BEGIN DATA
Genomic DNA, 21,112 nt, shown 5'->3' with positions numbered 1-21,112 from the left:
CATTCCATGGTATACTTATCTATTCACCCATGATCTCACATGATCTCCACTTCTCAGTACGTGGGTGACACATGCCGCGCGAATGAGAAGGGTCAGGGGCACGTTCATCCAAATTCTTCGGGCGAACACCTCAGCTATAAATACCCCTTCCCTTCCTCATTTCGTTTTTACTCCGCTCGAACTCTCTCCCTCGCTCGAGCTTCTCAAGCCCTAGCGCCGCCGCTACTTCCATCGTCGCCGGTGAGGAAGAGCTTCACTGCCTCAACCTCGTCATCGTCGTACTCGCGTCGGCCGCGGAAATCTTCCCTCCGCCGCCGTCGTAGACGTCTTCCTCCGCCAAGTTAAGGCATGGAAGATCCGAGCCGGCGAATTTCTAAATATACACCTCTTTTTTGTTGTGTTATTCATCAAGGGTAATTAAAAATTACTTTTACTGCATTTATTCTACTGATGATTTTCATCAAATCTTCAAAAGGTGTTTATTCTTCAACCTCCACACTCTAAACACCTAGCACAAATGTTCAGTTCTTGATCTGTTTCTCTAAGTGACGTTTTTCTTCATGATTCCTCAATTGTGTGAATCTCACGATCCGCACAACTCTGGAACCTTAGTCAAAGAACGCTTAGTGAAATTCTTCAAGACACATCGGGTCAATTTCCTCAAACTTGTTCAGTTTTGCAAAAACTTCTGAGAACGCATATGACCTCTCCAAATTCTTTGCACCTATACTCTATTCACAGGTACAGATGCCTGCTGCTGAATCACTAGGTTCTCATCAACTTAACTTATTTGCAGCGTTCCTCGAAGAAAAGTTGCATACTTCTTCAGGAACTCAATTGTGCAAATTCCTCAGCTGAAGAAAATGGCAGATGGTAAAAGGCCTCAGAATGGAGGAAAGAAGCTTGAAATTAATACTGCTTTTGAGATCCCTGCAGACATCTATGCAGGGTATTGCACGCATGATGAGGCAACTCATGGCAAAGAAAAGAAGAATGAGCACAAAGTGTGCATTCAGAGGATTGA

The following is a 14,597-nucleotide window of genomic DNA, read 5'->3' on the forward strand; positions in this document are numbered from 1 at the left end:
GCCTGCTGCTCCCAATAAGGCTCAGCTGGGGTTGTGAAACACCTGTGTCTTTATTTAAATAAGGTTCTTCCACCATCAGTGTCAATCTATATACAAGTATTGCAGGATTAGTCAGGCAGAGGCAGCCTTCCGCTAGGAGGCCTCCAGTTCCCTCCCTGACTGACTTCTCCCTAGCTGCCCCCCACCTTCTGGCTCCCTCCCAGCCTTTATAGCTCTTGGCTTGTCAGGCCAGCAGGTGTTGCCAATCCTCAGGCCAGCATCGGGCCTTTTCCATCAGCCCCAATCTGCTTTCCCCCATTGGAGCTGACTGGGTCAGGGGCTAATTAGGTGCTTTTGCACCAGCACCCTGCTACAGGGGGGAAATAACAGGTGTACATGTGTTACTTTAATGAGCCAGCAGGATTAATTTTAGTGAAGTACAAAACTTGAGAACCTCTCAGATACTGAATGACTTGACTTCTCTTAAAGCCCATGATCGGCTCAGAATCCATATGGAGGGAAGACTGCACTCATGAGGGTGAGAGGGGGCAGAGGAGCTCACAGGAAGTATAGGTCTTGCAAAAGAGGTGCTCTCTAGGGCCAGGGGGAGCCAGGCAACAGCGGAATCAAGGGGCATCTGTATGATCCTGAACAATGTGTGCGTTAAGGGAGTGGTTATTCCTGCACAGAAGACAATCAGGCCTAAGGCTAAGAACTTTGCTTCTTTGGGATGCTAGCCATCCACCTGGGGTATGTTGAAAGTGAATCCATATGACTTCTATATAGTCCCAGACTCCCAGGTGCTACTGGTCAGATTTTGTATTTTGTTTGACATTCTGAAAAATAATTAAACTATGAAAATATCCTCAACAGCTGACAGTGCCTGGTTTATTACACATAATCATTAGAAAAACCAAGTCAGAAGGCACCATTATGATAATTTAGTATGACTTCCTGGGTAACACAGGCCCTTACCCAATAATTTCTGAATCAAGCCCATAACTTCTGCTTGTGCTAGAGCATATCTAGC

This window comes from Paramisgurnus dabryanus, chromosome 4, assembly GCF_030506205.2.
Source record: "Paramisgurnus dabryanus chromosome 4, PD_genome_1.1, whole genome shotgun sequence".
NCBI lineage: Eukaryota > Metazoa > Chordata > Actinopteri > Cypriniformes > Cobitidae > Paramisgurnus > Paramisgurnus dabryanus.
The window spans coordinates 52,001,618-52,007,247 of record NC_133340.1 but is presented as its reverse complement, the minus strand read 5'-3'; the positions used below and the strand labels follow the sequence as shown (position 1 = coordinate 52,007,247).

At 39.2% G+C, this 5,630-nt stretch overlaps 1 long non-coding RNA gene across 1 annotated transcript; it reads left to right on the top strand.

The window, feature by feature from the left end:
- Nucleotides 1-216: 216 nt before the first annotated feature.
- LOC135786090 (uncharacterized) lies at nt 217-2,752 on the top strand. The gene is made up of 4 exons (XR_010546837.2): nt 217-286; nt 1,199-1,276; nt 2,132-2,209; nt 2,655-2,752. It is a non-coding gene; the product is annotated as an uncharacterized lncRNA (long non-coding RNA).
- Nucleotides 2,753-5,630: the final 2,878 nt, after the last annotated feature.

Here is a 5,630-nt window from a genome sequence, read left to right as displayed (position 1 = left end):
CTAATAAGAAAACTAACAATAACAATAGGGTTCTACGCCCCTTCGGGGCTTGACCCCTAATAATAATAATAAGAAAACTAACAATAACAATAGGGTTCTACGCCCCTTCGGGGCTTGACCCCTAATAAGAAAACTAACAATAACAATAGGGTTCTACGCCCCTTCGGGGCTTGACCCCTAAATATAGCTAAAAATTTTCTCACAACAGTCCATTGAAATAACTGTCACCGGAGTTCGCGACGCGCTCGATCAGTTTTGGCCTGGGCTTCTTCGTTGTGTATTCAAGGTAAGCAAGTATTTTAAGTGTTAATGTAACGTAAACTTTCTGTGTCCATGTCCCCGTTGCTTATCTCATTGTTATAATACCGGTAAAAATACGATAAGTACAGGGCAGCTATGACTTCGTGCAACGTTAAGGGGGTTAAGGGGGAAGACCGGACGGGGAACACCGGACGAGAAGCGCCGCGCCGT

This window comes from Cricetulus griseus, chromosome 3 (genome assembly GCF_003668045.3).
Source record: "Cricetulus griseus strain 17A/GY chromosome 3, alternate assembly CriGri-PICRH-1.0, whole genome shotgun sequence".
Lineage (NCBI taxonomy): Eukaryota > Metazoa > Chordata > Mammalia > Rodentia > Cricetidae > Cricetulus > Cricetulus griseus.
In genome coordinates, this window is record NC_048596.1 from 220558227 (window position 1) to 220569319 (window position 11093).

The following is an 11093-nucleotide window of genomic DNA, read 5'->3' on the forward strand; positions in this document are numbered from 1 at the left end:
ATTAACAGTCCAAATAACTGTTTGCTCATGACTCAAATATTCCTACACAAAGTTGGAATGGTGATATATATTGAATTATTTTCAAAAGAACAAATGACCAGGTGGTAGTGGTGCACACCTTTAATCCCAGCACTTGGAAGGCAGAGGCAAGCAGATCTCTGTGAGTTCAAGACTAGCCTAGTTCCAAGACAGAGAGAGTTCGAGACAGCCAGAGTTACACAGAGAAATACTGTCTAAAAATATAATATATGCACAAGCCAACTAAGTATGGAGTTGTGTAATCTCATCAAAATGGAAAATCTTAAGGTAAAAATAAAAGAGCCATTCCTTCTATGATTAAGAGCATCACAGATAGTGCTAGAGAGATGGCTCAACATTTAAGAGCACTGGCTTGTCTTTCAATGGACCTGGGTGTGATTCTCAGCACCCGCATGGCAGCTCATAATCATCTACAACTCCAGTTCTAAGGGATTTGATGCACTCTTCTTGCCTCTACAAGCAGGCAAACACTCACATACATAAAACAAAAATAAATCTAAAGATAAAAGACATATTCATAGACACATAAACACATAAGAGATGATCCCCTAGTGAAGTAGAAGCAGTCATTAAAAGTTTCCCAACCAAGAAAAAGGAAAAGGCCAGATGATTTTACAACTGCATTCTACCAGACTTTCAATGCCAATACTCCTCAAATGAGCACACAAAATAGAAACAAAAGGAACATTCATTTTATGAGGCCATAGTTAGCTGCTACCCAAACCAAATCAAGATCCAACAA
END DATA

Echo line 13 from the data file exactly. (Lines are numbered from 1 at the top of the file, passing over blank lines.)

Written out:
- Nucleotides 2,753-5,630: the final 2,878 nt, after the last annotated feature.